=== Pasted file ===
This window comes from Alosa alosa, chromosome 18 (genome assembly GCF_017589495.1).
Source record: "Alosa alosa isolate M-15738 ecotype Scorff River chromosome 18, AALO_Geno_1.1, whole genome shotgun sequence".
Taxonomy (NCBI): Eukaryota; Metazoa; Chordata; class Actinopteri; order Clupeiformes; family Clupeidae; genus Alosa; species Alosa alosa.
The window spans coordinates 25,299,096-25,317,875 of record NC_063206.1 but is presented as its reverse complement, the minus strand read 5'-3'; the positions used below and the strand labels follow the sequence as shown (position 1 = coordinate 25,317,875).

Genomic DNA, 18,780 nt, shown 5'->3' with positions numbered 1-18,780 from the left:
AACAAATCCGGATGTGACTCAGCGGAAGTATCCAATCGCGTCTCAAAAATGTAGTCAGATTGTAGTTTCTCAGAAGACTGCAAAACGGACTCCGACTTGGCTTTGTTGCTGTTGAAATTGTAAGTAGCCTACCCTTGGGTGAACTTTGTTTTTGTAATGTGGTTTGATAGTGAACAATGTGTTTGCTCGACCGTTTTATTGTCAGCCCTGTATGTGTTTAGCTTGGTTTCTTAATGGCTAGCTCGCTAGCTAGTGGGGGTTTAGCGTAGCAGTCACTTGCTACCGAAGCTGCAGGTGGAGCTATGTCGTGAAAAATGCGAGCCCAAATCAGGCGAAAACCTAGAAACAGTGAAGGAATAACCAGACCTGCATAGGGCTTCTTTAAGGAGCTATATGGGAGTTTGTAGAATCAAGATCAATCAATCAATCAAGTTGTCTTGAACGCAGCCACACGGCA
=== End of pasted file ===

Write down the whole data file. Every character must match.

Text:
This window comes from Alosa alosa, chromosome 18 (genome assembly GCF_017589495.1).
Source record: "Alosa alosa isolate M-15738 ecotype Scorff River chromosome 18, AALO_Geno_1.1, whole genome shotgun sequence".
Taxonomy (NCBI): Eukaryota; Metazoa; Chordata; class Actinopteri; order Clupeiformes; family Clupeidae; genus Alosa; species Alosa alosa.
The window spans coordinates 25,299,096-25,317,875 of record NC_063206.1 but is presented as its reverse complement, the minus strand read 5'-3'; the positions used below and the strand labels follow the sequence as shown (position 1 = coordinate 25,317,875).

Genomic DNA, 18,780 nt, shown 5'->3' with positions numbered 1-18,780 from the left:
AACAAATCCGGATGTGACTCAGCGGAAGTATCCAATCGCGTCTCAAAAATGTAGTCAGATTGTAGTTTCTCAGAAGACTGCAAAACGGACTCCGACTTGGCTTTGTTGCTGTTGAAATTGTAAGTAGCCTACCCTTGGGTGAACTTTGTTTTTGTAATGTGGTTTGATAGTGAACAATGTGTTTGCTCGACCGTTTTATTGTCAGCCCTGTATGTGTTTAGCTTGGTTTCTTAATGGCTAGCTCGCTAGCTAGTGGGGGTTTAGCGTAGCAGTCACTTGCTACCGAAGCTGCAGGTGGAGCTATGTCGTGAAAAATGCGAGCCCAAATCAGGCGAAAACCTAGAAACAGTGAAGGAATAACCAGACCTGCATAGGGCTTCTTTAAGGAGCTATATGGGAGTTTGTAGAATCAAGATCAATCAATCAATCAAGTTGTCTTGAACGCAGCCACACGGCA